https://www.watchuseek.com/f5/soyuz-raketa-real-fake-963021.html
 

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Discussion Starter · #6 ·
I'd agree with Paul.
Deciphering original spec for many Russian watches can be a minefield as I know to my cost. You still have a good, solid reliable watch and as long as you like it all's well.
That's really what I wanted to hear! I love it...I need a new stainless band as leather ones don't suit me well (or I don't know how to take care of them), but I absolutely love this watch.

Thanks!
 

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//How would a movement such as this be modified for 24 hours? Excuse my ignorance, but would a gear just be swapped out or something to that effect?//

I used to think it was just a gear-swap but, as someone here (can't remember who) pointed out, it's a little more complex. I just took one apart to confirm this. Two gears on the front (dial-side) of the movement do indeed get replaced (halving the ratio of the hour hand to the minute hand); but the recesses in which they sit have to be enlarged, and the peg that one of them sits on has to be moved (ie, old peg ground away, and a new hole drilled and fitted with a peg). So, this modification is itself quite a precision piece of engineering. But 24hr watches command a higher price, so there's an incentive. (The "original" 24hr movement, of course, has the larger recesses and different peg position from the beginning).

The whole question of the authenticity of Raketa watches from the early 90's is a bit muddy. As someone mentioned on the other forum, the factory was definitely in trouble and it's hard to know what went on. Their website at that time listed a huge number of models, including many clearly aimed at Soviet nostalgists or tourists (eg, KGB; hammer and sickle); some of these designs seem to have been based on fakes (the fakers clearly had a good idea of what would sell well). There are also rumours of employees at one point being paid (officially or unofficially) in watch parts from which to assemble their own watches (to sell). How much of this is true is anyone's guess.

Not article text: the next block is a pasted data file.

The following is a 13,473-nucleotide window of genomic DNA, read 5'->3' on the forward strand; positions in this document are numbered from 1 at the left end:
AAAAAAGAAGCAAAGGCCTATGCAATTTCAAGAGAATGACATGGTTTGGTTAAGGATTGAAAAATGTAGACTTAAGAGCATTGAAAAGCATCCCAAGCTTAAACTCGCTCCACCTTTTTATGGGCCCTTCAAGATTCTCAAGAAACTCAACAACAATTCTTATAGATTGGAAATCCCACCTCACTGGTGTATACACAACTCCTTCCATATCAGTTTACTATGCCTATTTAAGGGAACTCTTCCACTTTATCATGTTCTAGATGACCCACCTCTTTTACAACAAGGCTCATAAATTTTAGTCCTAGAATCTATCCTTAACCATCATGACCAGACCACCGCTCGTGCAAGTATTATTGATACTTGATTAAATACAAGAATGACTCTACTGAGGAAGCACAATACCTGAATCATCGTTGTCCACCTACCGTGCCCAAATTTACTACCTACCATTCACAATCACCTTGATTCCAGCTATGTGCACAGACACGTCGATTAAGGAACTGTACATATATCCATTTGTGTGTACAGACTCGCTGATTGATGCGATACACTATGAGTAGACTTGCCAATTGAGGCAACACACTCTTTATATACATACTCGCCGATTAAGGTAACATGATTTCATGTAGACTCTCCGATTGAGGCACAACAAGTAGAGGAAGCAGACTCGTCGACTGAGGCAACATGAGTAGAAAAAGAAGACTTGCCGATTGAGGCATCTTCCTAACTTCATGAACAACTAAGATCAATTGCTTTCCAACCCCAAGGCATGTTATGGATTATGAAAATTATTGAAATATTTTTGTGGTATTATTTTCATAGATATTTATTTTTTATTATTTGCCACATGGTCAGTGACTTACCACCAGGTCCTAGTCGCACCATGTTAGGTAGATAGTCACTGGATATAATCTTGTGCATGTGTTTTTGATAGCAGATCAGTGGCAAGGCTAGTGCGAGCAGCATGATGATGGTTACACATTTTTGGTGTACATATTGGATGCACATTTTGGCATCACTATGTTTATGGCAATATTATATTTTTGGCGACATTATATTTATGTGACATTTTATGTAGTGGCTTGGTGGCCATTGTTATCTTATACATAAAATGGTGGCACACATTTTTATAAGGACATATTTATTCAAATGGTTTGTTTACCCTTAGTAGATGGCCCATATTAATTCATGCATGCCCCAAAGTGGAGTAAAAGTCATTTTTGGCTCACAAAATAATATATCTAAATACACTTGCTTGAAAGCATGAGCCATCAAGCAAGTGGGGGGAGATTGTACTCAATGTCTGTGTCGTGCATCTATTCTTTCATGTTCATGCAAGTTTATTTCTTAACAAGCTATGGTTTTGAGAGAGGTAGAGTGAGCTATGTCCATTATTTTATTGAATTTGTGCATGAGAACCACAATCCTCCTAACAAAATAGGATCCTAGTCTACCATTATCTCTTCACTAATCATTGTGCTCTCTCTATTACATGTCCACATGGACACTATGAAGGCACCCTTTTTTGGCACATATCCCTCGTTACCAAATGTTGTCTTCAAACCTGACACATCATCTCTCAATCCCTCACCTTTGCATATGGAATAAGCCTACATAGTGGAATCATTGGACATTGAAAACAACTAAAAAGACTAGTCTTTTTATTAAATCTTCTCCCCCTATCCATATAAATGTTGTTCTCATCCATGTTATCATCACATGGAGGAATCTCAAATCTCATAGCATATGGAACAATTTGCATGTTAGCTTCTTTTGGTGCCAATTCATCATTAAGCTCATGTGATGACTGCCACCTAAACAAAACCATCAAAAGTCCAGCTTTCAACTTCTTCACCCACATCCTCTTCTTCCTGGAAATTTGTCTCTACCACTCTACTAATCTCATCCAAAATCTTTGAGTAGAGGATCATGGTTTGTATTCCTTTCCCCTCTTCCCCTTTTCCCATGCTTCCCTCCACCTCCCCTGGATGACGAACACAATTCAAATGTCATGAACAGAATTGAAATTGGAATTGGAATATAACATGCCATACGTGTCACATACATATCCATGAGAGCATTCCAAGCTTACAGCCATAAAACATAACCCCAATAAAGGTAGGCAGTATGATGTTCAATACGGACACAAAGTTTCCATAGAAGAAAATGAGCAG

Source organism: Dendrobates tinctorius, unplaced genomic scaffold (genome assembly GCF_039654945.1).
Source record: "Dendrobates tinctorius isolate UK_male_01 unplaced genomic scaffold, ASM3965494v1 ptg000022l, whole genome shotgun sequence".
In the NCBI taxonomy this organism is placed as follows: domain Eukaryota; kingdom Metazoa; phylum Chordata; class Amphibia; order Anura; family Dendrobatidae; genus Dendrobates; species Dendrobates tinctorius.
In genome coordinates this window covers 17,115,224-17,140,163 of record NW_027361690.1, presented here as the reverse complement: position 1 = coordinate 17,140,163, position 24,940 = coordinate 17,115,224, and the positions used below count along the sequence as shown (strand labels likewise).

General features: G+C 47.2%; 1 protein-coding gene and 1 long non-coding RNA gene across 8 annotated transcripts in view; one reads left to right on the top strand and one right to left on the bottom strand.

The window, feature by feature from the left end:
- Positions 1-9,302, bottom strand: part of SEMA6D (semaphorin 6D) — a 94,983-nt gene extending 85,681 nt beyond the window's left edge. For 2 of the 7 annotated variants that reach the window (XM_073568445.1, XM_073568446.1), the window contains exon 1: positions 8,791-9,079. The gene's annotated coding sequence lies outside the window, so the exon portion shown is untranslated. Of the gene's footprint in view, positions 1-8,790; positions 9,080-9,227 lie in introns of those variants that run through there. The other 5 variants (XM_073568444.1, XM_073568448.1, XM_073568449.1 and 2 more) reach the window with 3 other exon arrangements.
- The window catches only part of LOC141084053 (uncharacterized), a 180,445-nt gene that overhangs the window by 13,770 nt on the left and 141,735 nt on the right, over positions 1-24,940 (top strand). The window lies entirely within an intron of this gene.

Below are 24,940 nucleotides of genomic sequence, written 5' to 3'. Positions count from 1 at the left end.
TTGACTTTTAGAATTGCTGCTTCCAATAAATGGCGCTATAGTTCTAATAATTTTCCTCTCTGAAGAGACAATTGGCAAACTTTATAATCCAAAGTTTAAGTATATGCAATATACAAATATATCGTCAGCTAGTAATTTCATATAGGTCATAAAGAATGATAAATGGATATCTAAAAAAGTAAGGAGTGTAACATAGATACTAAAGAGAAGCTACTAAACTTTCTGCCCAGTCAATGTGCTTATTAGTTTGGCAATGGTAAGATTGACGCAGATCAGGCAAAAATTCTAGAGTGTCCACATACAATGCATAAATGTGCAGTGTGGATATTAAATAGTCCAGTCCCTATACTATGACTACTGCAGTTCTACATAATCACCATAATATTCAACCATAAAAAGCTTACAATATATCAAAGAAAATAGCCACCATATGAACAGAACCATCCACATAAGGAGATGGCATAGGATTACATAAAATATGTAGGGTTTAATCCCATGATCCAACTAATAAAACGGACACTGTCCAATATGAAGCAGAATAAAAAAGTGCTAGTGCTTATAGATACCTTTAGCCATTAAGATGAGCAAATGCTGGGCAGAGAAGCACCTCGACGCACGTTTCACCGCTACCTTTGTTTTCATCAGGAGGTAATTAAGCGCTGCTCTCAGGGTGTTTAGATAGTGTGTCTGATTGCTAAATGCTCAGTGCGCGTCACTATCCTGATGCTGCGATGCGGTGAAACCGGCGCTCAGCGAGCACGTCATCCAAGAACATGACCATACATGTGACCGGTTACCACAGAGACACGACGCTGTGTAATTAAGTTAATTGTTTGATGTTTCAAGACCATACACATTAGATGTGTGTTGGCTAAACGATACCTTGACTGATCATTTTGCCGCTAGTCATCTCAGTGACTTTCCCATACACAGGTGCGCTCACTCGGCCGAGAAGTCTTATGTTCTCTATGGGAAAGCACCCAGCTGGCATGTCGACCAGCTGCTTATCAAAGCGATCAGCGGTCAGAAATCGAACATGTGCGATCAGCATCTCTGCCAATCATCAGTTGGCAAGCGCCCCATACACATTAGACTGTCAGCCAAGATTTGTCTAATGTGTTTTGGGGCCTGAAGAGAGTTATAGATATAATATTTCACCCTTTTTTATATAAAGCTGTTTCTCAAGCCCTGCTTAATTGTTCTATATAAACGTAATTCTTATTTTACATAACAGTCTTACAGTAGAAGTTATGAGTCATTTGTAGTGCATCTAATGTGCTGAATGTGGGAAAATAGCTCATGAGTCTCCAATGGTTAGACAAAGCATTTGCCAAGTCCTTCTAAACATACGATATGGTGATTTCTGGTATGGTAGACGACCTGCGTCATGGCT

In any event, you have a nice watch with an interesting (if slightly mysterious) history!

Cheers,
Paul
 

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Discussion Starter · #8 · (Edited)

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//How would a movement such as this be modified for 24 hours? Excuse my ignorance, but would a gear just be swapped out or something to that effect?//

I used to think it was just a gear-swap but, as someone here (can't remember who) pointed out, it's a little more complex. I just took one apart to confirm this. Two gears on the front (dial-side) of the movement do indeed get replaced (halving the ratio of the hour hand to the minute hand); but the recesses in which they sit have to be enlarged, and the peg that one of them sits on has to be moved (ie, old peg ground away, and a new hole drilled and fitted with a peg). So, this modification is itself quite a precision piece of engineering. But 24hr watches command a higher price, so there's an incentive. (The "original" 24hr movement, of course, has the larger recesses and different peg position from the beginning).

The whole question of the authenticity of Raketa watches from the early 90's is a bit muddy. As someone mentioned on the other forum, the factory was definitely in trouble and it's hard to know what went on. Their website at that time listed a huge number of models, including many clearly aimed at Soviet nostalgists or tourists (eg, KGB; hammer and sickle); some of these designs seem to have been based on fakes (the fakers clearly had a good idea of what would sell well). There are also rumours of employees at one point being paid (officially or unofficially) in watch parts from which to assemble their own watches (to sell). How much of this is true is anyone's guess.


In any event, you have a nice watch with an interesting (if slightly mysterious) history!

Cheers,
Paul
Here's my analysis: https://www.watchuseek.com/f10/analysis-raketa-2609-2623-24-hour-movements-894141.html
 

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Discussion Starter · #12 ·

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Well, just to muddy the waters on the OP's dial a bit further, here is that same dial (complete with misspellings) on a watch with a more normal Raketa 24 hour configuration (case and rotating bezel) and what looks to be a factory 2623 (rather than a conversion) inside: 231130764156.
 

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From Ukraine...
Fake dials are usually printed by the dozen.